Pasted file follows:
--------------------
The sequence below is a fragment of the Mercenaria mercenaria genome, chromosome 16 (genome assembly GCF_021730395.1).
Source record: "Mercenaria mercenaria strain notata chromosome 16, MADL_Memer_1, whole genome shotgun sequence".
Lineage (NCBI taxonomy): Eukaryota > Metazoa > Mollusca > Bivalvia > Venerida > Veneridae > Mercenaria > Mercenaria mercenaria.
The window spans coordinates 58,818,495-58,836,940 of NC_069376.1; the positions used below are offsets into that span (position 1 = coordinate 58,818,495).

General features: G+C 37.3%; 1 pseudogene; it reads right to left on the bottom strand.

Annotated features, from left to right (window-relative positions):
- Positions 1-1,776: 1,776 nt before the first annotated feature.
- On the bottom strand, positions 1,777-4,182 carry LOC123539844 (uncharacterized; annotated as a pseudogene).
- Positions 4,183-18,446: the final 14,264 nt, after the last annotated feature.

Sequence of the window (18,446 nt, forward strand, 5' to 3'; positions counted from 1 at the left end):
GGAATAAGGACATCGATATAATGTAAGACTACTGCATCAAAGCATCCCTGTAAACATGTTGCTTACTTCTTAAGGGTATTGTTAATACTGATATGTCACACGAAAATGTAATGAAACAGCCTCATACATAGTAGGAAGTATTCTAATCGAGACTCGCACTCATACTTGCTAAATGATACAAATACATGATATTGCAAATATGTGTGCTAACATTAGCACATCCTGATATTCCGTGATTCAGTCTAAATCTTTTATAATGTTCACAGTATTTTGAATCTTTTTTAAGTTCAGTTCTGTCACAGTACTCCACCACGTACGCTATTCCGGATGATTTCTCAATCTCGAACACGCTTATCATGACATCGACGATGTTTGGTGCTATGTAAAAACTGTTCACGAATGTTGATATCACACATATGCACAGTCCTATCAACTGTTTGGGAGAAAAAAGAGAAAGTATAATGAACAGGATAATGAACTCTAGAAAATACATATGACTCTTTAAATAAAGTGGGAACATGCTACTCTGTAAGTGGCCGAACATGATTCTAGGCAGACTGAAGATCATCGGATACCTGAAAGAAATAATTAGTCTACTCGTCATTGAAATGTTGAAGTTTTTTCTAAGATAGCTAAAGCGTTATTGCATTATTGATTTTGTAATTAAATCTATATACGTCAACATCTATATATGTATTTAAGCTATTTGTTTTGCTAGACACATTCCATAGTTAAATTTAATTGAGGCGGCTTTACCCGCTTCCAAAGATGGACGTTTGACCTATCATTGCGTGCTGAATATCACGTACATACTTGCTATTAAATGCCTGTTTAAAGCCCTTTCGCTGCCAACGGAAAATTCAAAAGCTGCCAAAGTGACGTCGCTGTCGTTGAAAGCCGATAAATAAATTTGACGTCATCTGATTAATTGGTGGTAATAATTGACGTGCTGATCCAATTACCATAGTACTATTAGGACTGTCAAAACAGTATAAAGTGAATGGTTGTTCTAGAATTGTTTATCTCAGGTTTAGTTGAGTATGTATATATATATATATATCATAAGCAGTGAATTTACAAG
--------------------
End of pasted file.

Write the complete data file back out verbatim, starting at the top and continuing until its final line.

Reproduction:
The sequence below is a fragment of the Mercenaria mercenaria genome, chromosome 16 (genome assembly GCF_021730395.1).
Source record: "Mercenaria mercenaria strain notata chromosome 16, MADL_Memer_1, whole genome shotgun sequence".
Lineage (NCBI taxonomy): Eukaryota > Metazoa > Mollusca > Bivalvia > Venerida > Veneridae > Mercenaria > Mercenaria mercenaria.
The window spans coordinates 58,818,495-58,836,940 of NC_069376.1; the positions used below are offsets into that span (position 1 = coordinate 58,818,495).

General features: G+C 37.3%; 1 pseudogene; it reads right to left on the bottom strand.

Annotated features, from left to right (window-relative positions):
- Positions 1-1,776: 1,776 nt before the first annotated feature.
- On the bottom strand, positions 1,777-4,182 carry LOC123539844 (uncharacterized; annotated as a pseudogene).
- Positions 4,183-18,446: the final 14,264 nt, after the last annotated feature.

Sequence of the window (18,446 nt, forward strand, 5' to 3'; positions counted from 1 at the left end):
GGAATAAGGACATCGATATAATGTAAGACTACTGCATCAAAGCATCCCTGTAAACATGTTGCTTACTTCTTAAGGGTATTGTTAATACTGATATGTCACACGAAAATGTAATGAAACAGCCTCATACATAGTAGGAAGTATTCTAATCGAGACTCGCACTCATACTTGCTAAATGATACAAATACATGATATTGCAAATATGTGTGCTAACATTAGCACATCCTGATATTCCGTGATTCAGTCTAAATCTTTTATAATGTTCACAGTATTTTGAATCTTTTTTAAGTTCAGTTCTGTCACAGTACTCCACCACGTACGCTATTCCGGATGATTTCTCAATCTCGAACACGCTTATCATGACATCGACGATGTTTGGTGCTATGTAAAAACTGTTCACGAATGTTGATATCACACATATGCACAGTCCTATCAACTGTTTGGGAGAAAAAAGAGAAAGTATAATGAACAGGATAATGAACTCTAGAAAATACATATGACTCTTTAAATAAAGTGGGAACATGCTACTCTGTAAGTGGCCGAACATGATTCTAGGCAGACTGAAGATCATCGGATACCTGAAAGAAATAATTAGTCTACTCGTCATTGAAATGTTGAAGTTTTTTCTAAGATAGCTAAAGCGTTATTGCATTATTGATTTTGTAATTAAATCTATATACGTCAACATCTATATATGTATTTAAGCTATTTGTTTTGCTAGACACATTCCATAGTTAAATTTAATTGAGGCGGCTTTACCCGCTTCCAAAGATGGACGTTTGACCTATCATTGCGTGCTGAATATCACGTACATACTTGCTATTAAATGCCTGTTTAAAGCCCTTTCGCTGCCAACGGAAAATTCAAAAGCTGCCAAAGTGACGTCGCTGTCGTTGAAAGCCGATAAATAAATTTGACGTCATCTGATTAATTGGTGGTAATAATTGACGTGCTGATCCAATTACCATAGTACTATTAGGACTGTCAAAACAGTATAAAGTGAATGGTTGTTCTAGAATTGTTTATCTCAGGTTTAGTTGAGTATGTATATATATATATATATCATAAGCAGTGAATTTACAAG